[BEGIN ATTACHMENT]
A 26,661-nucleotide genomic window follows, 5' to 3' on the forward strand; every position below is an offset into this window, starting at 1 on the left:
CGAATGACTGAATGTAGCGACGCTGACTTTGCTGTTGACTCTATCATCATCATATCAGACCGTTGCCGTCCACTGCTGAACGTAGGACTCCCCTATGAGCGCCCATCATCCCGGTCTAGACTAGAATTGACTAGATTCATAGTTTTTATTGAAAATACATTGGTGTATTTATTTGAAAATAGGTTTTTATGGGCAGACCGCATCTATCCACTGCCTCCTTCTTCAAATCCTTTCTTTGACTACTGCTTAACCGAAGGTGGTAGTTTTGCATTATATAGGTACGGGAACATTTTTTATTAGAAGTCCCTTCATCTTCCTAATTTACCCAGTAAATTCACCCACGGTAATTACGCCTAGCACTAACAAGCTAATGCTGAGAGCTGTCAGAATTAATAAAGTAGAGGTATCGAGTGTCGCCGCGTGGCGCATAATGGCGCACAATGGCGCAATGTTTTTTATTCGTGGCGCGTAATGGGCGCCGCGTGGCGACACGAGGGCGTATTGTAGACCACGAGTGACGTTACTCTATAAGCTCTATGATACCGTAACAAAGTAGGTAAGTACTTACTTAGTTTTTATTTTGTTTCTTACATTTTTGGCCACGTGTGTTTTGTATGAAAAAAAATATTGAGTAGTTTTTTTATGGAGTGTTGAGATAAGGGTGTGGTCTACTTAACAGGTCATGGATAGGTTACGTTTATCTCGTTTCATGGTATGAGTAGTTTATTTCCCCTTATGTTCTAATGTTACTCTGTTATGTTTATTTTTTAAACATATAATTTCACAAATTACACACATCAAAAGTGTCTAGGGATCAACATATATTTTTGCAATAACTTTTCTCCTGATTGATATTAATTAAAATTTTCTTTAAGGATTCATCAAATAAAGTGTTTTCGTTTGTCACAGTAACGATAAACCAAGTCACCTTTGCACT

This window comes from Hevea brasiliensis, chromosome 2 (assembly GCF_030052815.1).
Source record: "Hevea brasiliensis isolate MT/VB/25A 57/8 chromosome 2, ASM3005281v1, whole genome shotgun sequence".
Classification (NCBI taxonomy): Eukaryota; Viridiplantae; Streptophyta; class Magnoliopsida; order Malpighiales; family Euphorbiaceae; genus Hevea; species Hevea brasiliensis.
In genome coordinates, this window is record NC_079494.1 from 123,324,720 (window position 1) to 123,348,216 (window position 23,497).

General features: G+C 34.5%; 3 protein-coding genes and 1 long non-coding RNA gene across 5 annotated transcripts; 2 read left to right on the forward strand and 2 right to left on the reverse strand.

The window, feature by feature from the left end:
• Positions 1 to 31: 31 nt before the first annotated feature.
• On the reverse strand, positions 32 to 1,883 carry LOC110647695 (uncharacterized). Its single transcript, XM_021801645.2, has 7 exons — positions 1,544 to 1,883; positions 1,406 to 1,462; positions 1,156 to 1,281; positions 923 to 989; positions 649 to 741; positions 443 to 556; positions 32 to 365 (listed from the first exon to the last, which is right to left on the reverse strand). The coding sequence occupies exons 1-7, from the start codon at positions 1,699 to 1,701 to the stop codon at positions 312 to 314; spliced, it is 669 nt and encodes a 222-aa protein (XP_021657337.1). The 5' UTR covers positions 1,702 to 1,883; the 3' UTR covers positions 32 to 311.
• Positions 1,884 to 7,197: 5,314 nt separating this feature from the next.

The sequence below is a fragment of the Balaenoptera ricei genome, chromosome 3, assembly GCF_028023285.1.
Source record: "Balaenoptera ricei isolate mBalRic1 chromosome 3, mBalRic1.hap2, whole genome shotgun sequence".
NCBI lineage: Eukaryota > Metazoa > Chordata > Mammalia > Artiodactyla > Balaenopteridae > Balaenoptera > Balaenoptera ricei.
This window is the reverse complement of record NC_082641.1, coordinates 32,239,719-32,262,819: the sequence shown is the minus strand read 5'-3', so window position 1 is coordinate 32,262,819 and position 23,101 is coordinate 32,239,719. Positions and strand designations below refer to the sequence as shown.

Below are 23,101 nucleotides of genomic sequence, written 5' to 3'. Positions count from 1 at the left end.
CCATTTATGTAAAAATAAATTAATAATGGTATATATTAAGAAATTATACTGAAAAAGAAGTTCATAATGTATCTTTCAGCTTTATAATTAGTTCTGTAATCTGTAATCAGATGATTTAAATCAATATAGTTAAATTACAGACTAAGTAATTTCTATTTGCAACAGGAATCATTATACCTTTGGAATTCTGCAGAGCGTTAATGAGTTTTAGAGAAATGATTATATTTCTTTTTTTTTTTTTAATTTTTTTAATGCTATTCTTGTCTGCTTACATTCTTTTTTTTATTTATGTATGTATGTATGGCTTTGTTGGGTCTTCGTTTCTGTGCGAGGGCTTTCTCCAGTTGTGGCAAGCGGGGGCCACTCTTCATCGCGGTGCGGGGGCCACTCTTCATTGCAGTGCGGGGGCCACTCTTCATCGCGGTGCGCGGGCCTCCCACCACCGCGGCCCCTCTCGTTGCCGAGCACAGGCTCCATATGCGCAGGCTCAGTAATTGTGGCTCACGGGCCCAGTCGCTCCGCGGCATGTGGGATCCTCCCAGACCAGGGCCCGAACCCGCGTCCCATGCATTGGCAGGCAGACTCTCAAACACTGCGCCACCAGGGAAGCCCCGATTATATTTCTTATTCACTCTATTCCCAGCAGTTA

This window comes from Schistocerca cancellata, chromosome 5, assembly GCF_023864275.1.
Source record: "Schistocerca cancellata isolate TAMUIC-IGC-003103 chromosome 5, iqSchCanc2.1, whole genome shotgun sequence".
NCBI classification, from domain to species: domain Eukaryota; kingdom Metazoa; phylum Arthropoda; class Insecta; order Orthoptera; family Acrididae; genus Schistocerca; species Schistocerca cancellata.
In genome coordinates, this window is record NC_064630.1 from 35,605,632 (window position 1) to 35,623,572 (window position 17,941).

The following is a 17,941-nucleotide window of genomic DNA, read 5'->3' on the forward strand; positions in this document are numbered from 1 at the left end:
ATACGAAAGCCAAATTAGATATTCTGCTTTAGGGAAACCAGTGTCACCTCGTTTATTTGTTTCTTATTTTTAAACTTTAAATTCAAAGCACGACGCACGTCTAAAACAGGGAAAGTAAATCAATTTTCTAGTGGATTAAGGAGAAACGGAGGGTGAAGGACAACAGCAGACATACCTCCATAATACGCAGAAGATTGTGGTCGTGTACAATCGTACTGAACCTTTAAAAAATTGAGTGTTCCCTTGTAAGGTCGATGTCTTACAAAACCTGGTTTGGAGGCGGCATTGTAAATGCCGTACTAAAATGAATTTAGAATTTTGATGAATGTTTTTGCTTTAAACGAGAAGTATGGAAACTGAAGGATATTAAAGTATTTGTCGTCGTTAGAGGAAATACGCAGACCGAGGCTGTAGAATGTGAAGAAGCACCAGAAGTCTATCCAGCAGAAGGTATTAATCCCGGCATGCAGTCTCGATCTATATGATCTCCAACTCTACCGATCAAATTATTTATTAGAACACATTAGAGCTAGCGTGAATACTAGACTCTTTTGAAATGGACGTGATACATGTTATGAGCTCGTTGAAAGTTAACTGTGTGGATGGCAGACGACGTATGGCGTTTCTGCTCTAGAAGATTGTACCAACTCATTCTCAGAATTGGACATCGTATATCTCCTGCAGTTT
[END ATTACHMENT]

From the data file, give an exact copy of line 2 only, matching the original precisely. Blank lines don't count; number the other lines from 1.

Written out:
CGAATGACTGAATGTAGCGACGCTGACTTTGCTGTTGACTCTATCATCATCATATCAGACCGTTGCCGTCCACTGCTGAACGTAGGACTCCCCTATGAGCGCCCATCATCCCGGTCTAGACTAGAATTGACTAGATTCATAGTTTTTATTGAAAATACATTGGTGTATTTATTTGAAAATAGGTTTTTATGGGCAGACCGCATCTATCCACTGCCTCCTTCTTCAAATCCTTTCTTTGACTACTGCTTAACCGAAGGTGGTAGTTTTGCATTATATAGGTACGGGAACATTTTTTATTAGAAGTCCCTTCATCTTCCTAATTTACCCAGTAAATTCACCCACGGTAATTACGCCTAGCACTAACAAGCTAATGCTGAGAGCTGTCAGAATTAATAAAGTAGAGGTATCGAGTGTCGCCGCGTGGCGCATAATGGCGCACAATGGCGCAATGTTTTTTATTCGTGGCGCGTAATGGGCGCCGCGTGGCGACACGAGGGCGTATTGTAGACCACGAGTGACGTTACTCTATAAGCTCTATGATACCGTAACAAAGTAGGTAAGTACTTACTTAGTTTTTATTTTGTTTCTTACATTTTTGGCCACGTGTGTTTTGTATGAAAAAAAATATTGAGTAGTTTTTTTATGGAGTGTTGAGATAAGGGTGTGGTCTACTTAACAGGTCATGGATAGGTTACGTTTATCTCGTTTCATGGTATGAGTAGTTTATTTCCCCTTATGTTCTAATGTTACTCTGTTATGTTTATTTTTTAAACATATAATTTCACAAATTACACACATCAAAAGTGTCTAGGGATCAACATATATTTTTGCAATAACTTTTCTCCTGATTGATATTAATTAAAATTTTCTTTAAGGATTCATCAAATAAAGTGTTTTCGTTTGTCACAGTAACGATAAACCAAGTCACCTTTGCACT